Wadia 27ix & Wadia 270 transport Measurements part 4

Intermodulation distortion was low (fig.12), with the 1kHz difference component below -90dB from peak level. (Note that, with this test signal, the peak level is 6dB higher than the level of either of the individual tones.) However, you can see images of the tones reflected back down from the sampling frequency between 12kHz and 16kHz. The price paid for the Wadia filter's excellent time-domain behavior is poorer rejection of ultrasonic spuriae. Interestingly, the intermodulation products rise a little into a 600 ohm load (fig.13), but so do the aliased images.

Fig.12 Wadia 27ix, balanced outputs, HF intermodulation spectrum, DC-24kHz, 19+20kHz at 0dBFS, 100k ohm load. (Linear frequency scale, 20dB/vertical div.)

Fig.13 Wadia 27ix, balanced outputs, HF intermodulation spectrum, DC-24kHz, 19+20kHz at 0dBFS, 600 ohm load. (Linear frequency scale, 20dB/vertical div.)

Using the Miller Audio Research Jitter Analyzer, I tested the Wadia components' jitter performance both as connected with the ST-optical links and with the D/A processor driven by a PS Lambda transport. (The Miller rig is a combination of proprietary software written for a National Instruments PC card-based measurement system and a low-jitter CD-R carrying a special test signal.)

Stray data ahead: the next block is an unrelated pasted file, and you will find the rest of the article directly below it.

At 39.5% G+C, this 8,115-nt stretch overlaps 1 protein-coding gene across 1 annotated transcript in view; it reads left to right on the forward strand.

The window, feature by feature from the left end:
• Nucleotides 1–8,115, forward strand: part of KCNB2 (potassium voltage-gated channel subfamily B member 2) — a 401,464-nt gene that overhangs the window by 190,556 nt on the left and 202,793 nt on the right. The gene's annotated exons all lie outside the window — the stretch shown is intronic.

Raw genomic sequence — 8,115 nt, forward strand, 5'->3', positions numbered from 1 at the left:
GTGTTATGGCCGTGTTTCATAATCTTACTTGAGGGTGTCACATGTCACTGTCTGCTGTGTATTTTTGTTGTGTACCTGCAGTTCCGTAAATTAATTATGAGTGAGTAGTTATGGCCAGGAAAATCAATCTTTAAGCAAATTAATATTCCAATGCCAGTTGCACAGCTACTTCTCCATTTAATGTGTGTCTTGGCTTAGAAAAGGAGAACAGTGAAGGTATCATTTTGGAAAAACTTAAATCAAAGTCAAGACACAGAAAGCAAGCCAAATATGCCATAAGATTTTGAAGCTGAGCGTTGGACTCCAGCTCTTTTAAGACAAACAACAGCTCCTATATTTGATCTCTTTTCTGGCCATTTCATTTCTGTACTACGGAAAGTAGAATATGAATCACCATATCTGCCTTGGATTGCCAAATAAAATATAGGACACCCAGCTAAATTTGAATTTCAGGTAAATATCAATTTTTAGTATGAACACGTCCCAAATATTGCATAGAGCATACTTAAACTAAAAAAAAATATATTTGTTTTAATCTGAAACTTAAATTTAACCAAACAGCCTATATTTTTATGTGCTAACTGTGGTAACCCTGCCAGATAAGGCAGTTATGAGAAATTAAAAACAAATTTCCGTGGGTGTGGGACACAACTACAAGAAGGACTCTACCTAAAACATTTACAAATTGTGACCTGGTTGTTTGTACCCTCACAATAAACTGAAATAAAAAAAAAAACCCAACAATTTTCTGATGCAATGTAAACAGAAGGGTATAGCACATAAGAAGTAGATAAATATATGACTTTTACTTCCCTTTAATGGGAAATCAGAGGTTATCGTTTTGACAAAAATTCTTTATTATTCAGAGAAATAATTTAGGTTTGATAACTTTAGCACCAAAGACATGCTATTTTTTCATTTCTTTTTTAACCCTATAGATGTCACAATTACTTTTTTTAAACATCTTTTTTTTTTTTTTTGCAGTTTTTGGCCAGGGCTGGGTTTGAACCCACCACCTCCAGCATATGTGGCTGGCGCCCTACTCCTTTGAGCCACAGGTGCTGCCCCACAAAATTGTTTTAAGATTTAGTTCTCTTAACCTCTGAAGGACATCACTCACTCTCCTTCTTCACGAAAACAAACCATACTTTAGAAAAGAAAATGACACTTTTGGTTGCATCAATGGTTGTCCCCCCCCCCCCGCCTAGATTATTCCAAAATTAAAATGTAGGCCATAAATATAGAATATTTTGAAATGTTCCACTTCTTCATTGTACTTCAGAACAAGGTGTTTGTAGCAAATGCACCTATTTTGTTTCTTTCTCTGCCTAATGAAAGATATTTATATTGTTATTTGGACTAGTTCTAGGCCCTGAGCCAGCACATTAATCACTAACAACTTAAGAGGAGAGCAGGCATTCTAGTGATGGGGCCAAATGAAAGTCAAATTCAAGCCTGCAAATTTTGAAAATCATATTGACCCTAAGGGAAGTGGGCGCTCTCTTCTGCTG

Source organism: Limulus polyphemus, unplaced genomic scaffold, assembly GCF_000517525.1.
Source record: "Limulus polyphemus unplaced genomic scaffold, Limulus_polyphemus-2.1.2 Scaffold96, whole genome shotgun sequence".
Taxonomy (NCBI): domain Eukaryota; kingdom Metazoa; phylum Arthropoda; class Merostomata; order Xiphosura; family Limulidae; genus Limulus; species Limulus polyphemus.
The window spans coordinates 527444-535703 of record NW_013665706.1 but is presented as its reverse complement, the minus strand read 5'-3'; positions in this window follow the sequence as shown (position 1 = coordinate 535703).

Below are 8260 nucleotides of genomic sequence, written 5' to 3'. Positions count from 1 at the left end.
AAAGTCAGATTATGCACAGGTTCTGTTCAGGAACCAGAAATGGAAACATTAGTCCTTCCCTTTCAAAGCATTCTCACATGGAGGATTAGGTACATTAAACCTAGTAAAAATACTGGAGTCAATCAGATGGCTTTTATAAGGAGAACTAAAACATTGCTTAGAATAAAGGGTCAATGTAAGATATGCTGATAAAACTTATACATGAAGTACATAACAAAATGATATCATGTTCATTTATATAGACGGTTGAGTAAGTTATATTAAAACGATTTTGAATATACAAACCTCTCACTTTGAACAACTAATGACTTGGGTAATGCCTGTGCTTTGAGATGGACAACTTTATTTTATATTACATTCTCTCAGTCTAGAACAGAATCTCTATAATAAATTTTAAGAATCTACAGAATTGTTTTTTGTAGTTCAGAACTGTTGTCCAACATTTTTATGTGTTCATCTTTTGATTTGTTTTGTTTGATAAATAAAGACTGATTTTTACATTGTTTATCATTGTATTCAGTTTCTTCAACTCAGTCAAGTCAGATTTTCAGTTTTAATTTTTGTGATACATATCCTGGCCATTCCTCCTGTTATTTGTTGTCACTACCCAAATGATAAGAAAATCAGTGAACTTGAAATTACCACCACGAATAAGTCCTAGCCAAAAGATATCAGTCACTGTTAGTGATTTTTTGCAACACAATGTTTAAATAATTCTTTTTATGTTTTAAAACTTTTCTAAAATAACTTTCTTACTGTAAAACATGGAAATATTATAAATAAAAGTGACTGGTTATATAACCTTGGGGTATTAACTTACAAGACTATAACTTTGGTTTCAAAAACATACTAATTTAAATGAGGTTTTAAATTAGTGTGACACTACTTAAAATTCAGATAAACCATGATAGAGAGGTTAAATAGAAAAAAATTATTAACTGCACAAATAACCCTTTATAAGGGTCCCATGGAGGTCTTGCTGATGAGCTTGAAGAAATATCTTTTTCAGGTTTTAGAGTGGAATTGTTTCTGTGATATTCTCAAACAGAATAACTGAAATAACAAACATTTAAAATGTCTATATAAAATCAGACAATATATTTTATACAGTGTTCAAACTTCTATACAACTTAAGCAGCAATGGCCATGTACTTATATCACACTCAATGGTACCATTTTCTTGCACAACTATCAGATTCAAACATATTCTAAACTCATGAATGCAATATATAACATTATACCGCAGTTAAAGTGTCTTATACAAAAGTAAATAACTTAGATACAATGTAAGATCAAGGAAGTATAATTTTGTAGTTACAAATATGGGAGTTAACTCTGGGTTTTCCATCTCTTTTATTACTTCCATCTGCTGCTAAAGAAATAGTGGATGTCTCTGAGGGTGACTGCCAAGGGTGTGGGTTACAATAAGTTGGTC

I first investigated the effect of the clock link. The 270's clock error was just 3 parts per million, which indicates superb accuracy. Without the clock link, and with the Wadia 270 and 27ix connected by an ST-optical datalink, the measured jitter level was 248 picoseconds peak-peak—somewhat higher than I have measured with other great-sounding CD playback systems. The dCS Elgar, for example, driven by a Meridian 500 transport, achieved an astoundingly low 142ps. When I added the clock-link connection, which meant that the 270 transport now derived its reference clock from the crystal controlling the 27ix's D/A converters, the measured jitter dropped only slightly, to 234ps.

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